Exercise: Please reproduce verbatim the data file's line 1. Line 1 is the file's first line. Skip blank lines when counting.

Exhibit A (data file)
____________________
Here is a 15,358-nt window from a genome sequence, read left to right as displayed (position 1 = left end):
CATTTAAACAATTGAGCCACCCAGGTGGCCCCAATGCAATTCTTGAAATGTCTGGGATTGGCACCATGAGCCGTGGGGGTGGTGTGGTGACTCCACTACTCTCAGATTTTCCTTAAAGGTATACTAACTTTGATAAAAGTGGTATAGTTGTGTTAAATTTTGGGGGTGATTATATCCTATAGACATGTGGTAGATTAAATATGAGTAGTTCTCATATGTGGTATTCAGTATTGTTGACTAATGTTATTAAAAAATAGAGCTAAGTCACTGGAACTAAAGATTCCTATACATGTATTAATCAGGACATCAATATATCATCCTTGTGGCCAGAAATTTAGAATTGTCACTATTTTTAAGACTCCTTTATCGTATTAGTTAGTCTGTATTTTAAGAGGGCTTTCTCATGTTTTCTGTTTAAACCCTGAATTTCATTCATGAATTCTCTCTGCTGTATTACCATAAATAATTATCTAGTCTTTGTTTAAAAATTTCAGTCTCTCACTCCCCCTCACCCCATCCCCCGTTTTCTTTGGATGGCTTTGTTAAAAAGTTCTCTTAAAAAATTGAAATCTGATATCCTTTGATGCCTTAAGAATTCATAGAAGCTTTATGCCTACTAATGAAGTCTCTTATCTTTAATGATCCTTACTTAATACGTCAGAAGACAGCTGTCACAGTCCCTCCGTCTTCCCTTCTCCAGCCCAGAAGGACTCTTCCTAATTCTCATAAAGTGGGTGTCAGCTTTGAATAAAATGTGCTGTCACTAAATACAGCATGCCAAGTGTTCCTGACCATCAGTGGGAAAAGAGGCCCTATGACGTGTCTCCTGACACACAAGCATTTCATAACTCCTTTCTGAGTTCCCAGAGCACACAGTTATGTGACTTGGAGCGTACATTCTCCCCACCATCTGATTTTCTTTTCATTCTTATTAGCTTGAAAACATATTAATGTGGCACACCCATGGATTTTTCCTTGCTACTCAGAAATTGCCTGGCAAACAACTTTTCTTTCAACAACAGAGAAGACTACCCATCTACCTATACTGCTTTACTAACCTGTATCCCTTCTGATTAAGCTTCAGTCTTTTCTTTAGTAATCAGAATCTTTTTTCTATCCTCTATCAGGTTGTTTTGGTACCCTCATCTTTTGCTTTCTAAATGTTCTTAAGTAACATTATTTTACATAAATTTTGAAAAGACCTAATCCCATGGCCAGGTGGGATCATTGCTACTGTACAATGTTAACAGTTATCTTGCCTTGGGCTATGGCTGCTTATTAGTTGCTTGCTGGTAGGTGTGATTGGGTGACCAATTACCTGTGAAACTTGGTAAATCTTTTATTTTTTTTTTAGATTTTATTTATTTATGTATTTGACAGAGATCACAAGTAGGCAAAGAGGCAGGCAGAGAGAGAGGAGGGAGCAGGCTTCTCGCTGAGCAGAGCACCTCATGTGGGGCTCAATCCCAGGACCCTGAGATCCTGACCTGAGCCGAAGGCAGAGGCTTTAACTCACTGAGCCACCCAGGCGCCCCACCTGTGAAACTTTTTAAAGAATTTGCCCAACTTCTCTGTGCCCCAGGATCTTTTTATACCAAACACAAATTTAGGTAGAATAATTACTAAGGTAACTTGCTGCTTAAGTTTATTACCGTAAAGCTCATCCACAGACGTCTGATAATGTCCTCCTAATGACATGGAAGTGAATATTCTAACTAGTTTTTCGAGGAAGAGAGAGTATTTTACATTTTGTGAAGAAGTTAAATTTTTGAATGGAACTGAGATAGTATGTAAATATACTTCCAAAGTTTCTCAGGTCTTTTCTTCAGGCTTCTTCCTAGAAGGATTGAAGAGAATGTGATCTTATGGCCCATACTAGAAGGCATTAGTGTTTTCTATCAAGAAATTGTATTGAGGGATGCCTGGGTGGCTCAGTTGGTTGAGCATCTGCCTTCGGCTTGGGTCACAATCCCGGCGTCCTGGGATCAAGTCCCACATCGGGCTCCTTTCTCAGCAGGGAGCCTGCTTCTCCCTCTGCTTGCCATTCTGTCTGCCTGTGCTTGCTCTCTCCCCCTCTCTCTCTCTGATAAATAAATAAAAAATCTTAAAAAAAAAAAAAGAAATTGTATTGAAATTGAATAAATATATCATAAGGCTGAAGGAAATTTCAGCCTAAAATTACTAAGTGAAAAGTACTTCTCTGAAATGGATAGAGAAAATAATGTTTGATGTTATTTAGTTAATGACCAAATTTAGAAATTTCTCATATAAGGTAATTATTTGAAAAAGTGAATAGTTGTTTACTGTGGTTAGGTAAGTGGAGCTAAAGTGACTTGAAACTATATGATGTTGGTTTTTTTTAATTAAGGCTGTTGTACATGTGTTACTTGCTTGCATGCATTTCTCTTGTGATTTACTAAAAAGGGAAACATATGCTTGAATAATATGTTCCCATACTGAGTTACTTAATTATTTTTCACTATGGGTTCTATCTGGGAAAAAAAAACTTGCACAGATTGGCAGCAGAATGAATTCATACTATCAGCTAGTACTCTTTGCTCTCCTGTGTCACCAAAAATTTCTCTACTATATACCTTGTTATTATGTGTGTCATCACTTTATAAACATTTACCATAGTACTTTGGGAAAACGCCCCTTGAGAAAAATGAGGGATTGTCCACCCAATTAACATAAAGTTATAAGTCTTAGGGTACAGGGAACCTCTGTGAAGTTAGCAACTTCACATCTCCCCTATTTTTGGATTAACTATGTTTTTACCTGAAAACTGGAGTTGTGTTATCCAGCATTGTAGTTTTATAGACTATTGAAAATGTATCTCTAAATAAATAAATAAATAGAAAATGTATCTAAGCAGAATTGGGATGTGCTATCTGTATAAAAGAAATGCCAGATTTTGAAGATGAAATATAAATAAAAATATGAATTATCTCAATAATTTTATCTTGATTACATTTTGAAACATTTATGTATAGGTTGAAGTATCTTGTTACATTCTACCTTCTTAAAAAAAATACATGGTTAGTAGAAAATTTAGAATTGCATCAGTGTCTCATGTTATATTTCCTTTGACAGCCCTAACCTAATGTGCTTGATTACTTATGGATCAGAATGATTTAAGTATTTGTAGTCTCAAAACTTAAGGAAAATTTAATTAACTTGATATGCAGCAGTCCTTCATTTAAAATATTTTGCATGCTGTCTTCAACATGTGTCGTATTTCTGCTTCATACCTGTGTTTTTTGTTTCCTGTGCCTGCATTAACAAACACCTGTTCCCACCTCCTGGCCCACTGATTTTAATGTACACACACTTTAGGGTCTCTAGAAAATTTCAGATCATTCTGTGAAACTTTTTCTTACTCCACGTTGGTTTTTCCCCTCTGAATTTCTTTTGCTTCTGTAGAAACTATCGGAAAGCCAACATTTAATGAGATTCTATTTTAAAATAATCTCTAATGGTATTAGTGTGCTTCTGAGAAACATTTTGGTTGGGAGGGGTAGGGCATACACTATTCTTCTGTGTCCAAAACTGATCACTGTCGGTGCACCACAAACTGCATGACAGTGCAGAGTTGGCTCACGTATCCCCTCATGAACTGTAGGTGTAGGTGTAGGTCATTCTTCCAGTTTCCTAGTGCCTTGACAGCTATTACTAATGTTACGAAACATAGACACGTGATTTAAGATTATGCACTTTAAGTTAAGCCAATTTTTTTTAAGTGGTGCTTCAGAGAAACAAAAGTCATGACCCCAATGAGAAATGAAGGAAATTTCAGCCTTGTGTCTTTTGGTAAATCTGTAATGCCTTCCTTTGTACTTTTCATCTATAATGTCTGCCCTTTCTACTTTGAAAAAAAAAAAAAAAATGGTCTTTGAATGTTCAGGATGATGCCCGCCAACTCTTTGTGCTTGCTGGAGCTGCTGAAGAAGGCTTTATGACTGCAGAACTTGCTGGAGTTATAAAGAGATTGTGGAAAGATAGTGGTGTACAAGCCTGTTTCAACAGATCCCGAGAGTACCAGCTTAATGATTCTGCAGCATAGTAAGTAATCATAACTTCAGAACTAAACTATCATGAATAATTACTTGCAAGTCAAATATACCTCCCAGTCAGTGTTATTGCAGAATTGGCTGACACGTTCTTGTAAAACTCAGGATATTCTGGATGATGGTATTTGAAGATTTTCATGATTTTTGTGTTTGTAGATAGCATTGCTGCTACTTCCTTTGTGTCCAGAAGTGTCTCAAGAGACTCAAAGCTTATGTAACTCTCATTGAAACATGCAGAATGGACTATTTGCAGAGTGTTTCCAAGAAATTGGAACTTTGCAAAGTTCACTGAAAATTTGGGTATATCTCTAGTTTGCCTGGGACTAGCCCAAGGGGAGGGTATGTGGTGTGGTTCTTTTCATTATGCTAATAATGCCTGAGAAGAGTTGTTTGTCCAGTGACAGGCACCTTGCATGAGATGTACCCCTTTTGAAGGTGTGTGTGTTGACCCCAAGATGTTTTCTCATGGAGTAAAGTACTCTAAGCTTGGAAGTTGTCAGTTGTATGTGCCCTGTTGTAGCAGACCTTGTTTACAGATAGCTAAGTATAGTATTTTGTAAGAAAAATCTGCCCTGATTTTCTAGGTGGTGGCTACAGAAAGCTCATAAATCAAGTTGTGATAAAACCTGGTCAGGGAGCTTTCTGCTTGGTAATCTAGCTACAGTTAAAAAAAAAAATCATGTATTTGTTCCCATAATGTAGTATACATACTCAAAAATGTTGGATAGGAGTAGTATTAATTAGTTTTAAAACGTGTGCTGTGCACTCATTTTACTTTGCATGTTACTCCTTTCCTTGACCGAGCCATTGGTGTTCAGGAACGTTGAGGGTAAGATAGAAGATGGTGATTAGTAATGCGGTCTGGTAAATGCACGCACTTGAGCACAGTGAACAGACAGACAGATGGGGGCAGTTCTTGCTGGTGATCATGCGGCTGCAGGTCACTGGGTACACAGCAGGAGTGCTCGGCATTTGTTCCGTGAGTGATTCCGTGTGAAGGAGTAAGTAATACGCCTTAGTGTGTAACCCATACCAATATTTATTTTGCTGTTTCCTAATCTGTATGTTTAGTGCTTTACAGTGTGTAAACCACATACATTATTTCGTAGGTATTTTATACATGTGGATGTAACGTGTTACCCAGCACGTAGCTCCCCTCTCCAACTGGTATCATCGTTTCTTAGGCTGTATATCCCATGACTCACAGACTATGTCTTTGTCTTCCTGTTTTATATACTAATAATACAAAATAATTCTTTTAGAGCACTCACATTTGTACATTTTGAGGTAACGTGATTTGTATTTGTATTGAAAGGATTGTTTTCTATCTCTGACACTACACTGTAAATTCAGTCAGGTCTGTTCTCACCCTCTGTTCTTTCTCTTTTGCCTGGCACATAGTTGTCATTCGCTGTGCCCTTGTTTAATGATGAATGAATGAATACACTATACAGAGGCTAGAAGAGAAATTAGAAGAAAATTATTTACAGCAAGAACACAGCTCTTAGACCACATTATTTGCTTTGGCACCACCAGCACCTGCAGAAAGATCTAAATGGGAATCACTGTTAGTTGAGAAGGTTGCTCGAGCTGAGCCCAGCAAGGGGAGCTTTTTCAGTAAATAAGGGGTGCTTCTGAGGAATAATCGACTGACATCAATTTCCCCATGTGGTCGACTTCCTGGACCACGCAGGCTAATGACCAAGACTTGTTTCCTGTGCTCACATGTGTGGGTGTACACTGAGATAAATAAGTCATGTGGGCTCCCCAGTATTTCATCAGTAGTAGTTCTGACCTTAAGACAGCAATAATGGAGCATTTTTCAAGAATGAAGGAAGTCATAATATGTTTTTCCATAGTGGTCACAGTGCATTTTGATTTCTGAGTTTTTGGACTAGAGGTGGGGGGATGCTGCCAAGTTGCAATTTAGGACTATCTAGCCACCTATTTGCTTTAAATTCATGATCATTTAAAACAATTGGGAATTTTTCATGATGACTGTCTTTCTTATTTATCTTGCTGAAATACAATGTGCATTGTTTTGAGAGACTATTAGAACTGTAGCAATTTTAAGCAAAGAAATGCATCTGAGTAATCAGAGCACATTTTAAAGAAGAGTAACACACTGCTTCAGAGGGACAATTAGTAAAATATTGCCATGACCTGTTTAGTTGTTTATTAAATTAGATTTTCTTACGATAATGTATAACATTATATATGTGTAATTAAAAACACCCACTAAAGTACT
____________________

Here is a 15,358-nt window from a genome sequence, read left to right as displayed (position 1 = left end):